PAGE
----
In the Western world, the modern view of childhood as a space protected from broader adult society first became a dominant social vision during the nineteenth century. Many of the West's sharpest portrayals of children in literature and the arts emerged at that time in both Europe and the United States and continue to organize our perceptions and sensibilities to this day. But that childhood is now being recreated.
Many social and political developments since the end of the World War II have fundamentally altered the lives children lead and are now beginning to transform conceptions of childhood. Reinventing Childhood After World War II brings together seven prominent historians of modern childhood to identify precisely what has changed in children's lives and why. Topics range from youth culture to children's rights; from changing definitions of age to nontraditional families; from parenting styles to how American experiences compare with those of the rest of the Western world. Taken together, the essays argue that children's experiences have changed in such dramatic and important ways since 1945 that parents, other adults, and girls and boys themselves have had to reinvent almost every aspect of childhood.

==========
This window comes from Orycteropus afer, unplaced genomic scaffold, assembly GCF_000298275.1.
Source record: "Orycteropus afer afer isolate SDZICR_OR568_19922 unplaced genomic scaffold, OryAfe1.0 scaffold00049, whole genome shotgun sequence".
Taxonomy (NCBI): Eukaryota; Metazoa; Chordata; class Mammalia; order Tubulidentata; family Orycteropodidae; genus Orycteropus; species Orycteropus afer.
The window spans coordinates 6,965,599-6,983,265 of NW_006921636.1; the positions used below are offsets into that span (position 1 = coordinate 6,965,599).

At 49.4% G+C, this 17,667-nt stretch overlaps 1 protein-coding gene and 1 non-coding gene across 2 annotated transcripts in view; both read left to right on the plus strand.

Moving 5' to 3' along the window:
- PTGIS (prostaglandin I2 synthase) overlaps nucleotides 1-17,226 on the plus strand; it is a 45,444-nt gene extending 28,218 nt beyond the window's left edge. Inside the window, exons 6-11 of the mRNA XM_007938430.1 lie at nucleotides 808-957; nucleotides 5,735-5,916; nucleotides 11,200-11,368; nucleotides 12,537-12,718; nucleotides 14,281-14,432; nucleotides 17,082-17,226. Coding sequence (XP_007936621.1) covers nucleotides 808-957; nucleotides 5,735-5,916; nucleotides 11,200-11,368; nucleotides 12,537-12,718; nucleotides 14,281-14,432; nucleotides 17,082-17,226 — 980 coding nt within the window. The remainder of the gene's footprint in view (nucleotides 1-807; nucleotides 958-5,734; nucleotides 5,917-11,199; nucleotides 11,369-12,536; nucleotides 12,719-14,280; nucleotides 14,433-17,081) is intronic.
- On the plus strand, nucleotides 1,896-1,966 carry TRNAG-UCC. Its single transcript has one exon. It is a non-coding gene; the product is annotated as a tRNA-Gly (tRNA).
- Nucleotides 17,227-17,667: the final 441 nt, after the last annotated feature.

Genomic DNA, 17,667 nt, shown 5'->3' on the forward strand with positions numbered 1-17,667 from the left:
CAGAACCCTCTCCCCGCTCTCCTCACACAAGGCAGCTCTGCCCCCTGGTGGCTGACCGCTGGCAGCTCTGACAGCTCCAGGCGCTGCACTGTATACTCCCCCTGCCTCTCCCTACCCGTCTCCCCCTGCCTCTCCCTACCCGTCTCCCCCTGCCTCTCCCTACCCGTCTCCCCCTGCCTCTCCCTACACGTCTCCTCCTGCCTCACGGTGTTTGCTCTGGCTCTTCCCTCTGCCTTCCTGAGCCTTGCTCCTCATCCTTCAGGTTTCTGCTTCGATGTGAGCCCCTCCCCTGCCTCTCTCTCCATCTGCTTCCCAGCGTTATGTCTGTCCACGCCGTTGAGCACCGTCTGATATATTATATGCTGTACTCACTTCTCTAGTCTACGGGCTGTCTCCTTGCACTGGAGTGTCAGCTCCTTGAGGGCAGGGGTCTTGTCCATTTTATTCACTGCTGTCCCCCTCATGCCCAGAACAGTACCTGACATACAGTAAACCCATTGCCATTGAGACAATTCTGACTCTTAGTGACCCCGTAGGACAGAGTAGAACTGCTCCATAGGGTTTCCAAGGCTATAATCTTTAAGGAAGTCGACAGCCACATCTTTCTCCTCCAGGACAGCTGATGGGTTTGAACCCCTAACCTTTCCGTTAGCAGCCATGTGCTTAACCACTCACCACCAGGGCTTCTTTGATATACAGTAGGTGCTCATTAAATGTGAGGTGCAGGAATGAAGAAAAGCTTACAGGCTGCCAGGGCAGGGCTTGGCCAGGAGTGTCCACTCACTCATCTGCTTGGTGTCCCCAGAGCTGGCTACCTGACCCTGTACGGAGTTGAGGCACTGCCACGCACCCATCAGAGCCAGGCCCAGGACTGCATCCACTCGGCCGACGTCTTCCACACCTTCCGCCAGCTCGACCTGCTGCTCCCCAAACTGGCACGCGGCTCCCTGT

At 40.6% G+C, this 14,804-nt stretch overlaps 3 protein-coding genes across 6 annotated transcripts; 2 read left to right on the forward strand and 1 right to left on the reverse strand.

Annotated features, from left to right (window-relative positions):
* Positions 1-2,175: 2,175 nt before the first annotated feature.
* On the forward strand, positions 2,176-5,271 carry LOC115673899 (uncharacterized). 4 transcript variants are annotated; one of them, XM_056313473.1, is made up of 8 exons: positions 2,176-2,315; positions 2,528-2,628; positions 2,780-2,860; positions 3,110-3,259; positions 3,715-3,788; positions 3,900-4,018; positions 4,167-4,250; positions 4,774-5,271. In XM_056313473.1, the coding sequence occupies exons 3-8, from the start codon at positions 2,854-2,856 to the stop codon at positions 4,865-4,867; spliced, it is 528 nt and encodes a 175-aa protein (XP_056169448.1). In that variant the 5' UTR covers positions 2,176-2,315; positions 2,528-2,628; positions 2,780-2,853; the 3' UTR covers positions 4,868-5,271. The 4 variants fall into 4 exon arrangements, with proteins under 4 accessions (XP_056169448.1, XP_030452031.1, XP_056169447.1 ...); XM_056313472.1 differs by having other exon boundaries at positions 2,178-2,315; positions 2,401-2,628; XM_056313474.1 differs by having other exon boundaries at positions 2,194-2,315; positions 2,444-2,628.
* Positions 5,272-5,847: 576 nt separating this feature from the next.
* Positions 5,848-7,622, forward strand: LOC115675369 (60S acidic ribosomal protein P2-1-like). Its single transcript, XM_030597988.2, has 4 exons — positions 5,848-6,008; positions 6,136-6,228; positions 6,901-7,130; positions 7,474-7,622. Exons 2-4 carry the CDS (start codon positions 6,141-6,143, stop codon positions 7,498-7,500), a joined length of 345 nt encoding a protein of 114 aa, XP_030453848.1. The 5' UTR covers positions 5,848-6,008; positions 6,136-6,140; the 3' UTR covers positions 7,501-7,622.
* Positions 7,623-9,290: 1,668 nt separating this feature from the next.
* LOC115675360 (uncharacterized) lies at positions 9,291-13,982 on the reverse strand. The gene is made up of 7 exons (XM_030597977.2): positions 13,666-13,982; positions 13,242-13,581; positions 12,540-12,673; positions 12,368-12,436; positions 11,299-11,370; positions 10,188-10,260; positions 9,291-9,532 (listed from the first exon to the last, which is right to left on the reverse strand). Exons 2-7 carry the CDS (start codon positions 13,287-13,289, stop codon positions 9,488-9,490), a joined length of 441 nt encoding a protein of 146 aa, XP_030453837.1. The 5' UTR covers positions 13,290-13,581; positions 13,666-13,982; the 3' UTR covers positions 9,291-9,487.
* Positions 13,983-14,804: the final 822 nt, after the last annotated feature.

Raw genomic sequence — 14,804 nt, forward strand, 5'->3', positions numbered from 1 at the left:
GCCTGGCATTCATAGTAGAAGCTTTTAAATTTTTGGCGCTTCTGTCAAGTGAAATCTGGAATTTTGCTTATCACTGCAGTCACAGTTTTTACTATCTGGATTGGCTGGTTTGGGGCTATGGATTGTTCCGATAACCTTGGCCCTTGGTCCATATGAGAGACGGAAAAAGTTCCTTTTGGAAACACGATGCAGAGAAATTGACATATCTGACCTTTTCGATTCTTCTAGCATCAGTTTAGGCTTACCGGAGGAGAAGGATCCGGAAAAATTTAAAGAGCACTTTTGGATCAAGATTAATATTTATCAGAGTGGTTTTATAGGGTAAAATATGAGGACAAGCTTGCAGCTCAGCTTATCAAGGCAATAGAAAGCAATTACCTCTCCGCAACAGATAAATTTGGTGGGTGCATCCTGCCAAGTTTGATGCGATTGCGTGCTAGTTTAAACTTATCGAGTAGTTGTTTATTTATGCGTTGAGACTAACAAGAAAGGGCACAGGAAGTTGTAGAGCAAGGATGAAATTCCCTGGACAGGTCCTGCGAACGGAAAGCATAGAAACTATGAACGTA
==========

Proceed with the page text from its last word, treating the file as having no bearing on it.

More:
Reinventing Childhood After World War II presents a striking interpretation of the nature and status of childhood that will be essential to students and scholars of childhood, as well as policy makers, educators, parents, and all those concerned with the lives of children in the world today.
"A satisfying volume, at once accessible and thought provoking."—Journal of the History of Childhood and Youth
"These well-researched essays, which frequently reference one another, providing a tight, synchronized analysis, would provide useful background reading in any course addressing childhood themes or artifacts. One comes away from this thin volume realizing that American children are growing up faster (in terms of marketers' and parents' expectations) and slower (in terms of monitoring and control) than ever before."—Journal of American Culture
"The essays in this volume not only survey a broad range of topics central to historical study, such as policy, family life, education, culture, and law, but also offer fresh and provocative interpretive content. The combination of overview and analysis is noteworthy; no existing work matches the depth and significance of these essays. The scholarship in Reinventing Childhood After World War II is more than sound; it is path-breaking."—Howard Chudacoff, Brown University